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A federal appellate court Thursday rejected a former congressman’s assertion that constitutional protections for legislative “speech and debate” precluded his prosecution for allegedly promising to enact some legislation in response to a private transaction that brought him hundreds of thousands of dollars.

The decision by the U.S. Court of Appeals for the 9th Circuit allows a long-stalled trial of former representative Rick Renzi (R-Ariz.) to proceed and represents a rebuke of the leaders in the House of Representatives who had supported Renzi’s constitutional challenge to his 2009 indictment for extortion, mail and wire fraud, money laundering, campaign finance offenses and conspiracy.

The outcome, which was immediately hailed by the Justice Department, turned on the parsing of Supreme Court rulings that congressmen cannot be prosecuted for “legislative acts” including speech, debate, voting and deeds undertaken in the chambers or committee hearings.

Renzi had asserted that the government infringed on these protections when it indicted him with evidence derived from a cellphone tap, interviews with his aides and documents that his aides took from his office and handed to investigators. Because the transcripts and discussions mentioned legislative acts, he said, it should not have been presented to a grand jury and he should not be required to defend himself.

The House general counsel, arguing on behalf of leaders including Reps. John A. Boehner (R-Ohio) and Nancy Pelosi (D-Calif.), complained that the Justice Department’s investigation had “repeatedly and flagrantly” violated Renzi’s rights and called for much of the indictment to be thrown out.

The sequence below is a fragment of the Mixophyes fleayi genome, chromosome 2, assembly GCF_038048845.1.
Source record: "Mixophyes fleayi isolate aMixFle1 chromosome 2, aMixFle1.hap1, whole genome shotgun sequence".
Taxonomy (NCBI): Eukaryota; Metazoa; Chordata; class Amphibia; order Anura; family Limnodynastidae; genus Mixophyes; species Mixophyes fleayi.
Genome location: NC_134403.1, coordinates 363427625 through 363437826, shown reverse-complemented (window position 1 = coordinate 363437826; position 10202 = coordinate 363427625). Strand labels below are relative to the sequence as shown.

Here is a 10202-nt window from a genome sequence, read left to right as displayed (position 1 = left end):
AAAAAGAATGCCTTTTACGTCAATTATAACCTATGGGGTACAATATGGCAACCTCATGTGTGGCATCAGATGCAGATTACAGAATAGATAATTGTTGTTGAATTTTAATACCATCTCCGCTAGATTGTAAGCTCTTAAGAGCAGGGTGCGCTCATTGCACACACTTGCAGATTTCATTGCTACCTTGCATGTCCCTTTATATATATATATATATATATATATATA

But the three-judge panel said “we cannot agree,” citing in part a 1979 Supreme Court ruling that a former congressman from New Jersey could be prosecuted for promising to perform future legislative acts in exchange for payments, even if the acts themselves are protected.

Renzi, a Virginia resident who moved to Arizona in 1999, was accused of promising to pass legislation authorizing a swap of federal and private land near Phoenix that benefited a businessman who owed him $700,000. The businessman paid Renzi the money, but the legislation never passed.

The panel, stressing that congressional protections are limited, further cited a 1972 Supreme Court ruling that lawmakers cannot use the constitution as a shield while violating “an otherwise valid criminal law in preparing for or implementing legislative acts.’’

The judges also disputed a 2007 decision by the federal appellate court for D.C. that the FBI had infringed on constitutional protections while searching the Capitol Hill offices of former representative William J. Jefferson (D-La.), accusing the D.C. circuit of overreaching and misunderstanding previous court opinions.

A federal law enforcement official involved in public corruption cases said the new decision could “change the landscape” for some corruption investigations. The official, who asked not to be named, said that while the Jefferson ruling will still stand in Washington, the 9th Circuit decision will make it easier for investigators to use wiretaps or search congressional offices elsewhere.

“If it’s a search of a district it’s supported by this opinion. You can do it,’’ the official said.

One of Renzi’s attorneys, Brian M. Heberling, said, “We are disappointed by the ruling and are currently evaluating our options for further appellate review.”

Justice Department spokeswoman Laura Sweeney said, “We are extremely pleased.”

Melanie Sloan, executive director of the nonprofit group Citizens for Responsibility and Ethics in Government, also hailed the ruling but said that because the two circuits disagreed, “it appears the question of how broadly to interpret the Clause may be headed to the Supreme Court.”

Staff writer Jerry Markon contributed to this report.